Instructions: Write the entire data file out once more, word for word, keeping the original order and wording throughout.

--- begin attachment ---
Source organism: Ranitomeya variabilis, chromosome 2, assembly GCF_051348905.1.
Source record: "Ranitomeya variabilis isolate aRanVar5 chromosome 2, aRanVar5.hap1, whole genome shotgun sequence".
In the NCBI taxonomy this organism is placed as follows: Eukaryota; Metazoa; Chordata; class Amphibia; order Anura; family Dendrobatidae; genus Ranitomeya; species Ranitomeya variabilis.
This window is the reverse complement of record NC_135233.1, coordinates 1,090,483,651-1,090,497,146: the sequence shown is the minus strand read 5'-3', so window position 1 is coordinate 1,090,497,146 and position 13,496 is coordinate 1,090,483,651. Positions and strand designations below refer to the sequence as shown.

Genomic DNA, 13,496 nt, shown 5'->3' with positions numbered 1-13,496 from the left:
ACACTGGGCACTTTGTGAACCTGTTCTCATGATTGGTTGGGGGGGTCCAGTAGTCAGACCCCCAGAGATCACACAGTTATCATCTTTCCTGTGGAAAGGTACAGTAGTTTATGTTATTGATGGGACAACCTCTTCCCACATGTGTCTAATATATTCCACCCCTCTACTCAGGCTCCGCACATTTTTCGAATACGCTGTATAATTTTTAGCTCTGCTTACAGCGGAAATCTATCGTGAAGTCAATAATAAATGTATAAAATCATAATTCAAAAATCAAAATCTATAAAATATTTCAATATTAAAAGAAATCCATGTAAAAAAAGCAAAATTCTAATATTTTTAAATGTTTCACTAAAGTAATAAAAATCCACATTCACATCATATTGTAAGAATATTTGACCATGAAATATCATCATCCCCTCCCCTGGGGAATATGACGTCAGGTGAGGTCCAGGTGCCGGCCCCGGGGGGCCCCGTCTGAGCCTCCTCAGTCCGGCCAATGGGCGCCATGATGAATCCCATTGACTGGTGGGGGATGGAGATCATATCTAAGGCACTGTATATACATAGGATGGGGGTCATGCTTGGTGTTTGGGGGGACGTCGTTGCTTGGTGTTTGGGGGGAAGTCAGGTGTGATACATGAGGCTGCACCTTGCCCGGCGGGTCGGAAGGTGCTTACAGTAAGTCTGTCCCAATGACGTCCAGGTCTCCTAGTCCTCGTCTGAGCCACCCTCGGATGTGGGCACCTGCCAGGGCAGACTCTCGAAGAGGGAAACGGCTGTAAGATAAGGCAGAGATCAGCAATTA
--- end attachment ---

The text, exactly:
Source organism: Ranitomeya variabilis, chromosome 2, assembly GCF_051348905.1.
Source record: "Ranitomeya variabilis isolate aRanVar5 chromosome 2, aRanVar5.hap1, whole genome shotgun sequence".
In the NCBI taxonomy this organism is placed as follows: Eukaryota; Metazoa; Chordata; class Amphibia; order Anura; family Dendrobatidae; genus Ranitomeya; species Ranitomeya variabilis.
This window is the reverse complement of record NC_135233.1, coordinates 1,090,483,651-1,090,497,146: the sequence shown is the minus strand read 5'-3', so window position 1 is coordinate 1,090,497,146 and position 13,496 is coordinate 1,090,483,651. Positions and strand designations below refer to the sequence as shown.

Genomic DNA, 13,496 nt, shown 5'->3' with positions numbered 1-13,496 from the left:
ACACTGGGCACTTTGTGAACCTGTTCTCATGATTGGTTGGGGGGGTCCAGTAGTCAGACCCCCAGAGATCACACAGTTATCATCTTTCCTGTGGAAAGGTACAGTAGTTTATGTTATTGATGGGACAACCTCTTCCCACATGTGTCTAATATATTCCACCCCTCTACTCAGGCTCCGCACATTTTTCGAATACGCTGTATAATTTTTAGCTCTGCTTACAGCGGAAATCTATCGTGAAGTCAATAATAAATGTATAAAATCATAATTCAAAAATCAAAATCTATAAAATATTTCAATATTAAAAGAAATCCATGTAAAAAAAGCAAAATTCTAATATTTTTAAATGTTTCACTAAAGTAATAAAAATCCACATTCACATCATATTGTAAGAATATTTGACCATGAAATATCATCATCCCCTCCCCTGGGGAATATGACGTCAGGTGAGGTCCAGGTGCCGGCCCCGGGGGGCCCCGTCTGAGCCTCCTCAGTCCGGCCAATGGGCGCCATGATGAATCCCATTGACTGGTGGGGGATGGAGATCATATCTAAGGCACTGTATATACATAGGATGGGGGTCATGCTTGGTGTTTGGGGGGACGTCGTTGCTTGGTGTTTGGGGGGAAGTCAGGTGTGATACATGAGGCTGCACCTTGCCCGGCGGGTCGGAAGGTGCTTACAGTAAGTCTGTCCCAATGACGTCCAGGTCTCCTAGTCCTCGTCTGAGCCACCCTCGGATGTGGGCACCTGCCAGGGCAGACTCTCGAAGAGGGAAACGGCTGTAAGATAAGGCAGAGATCAGCAATTA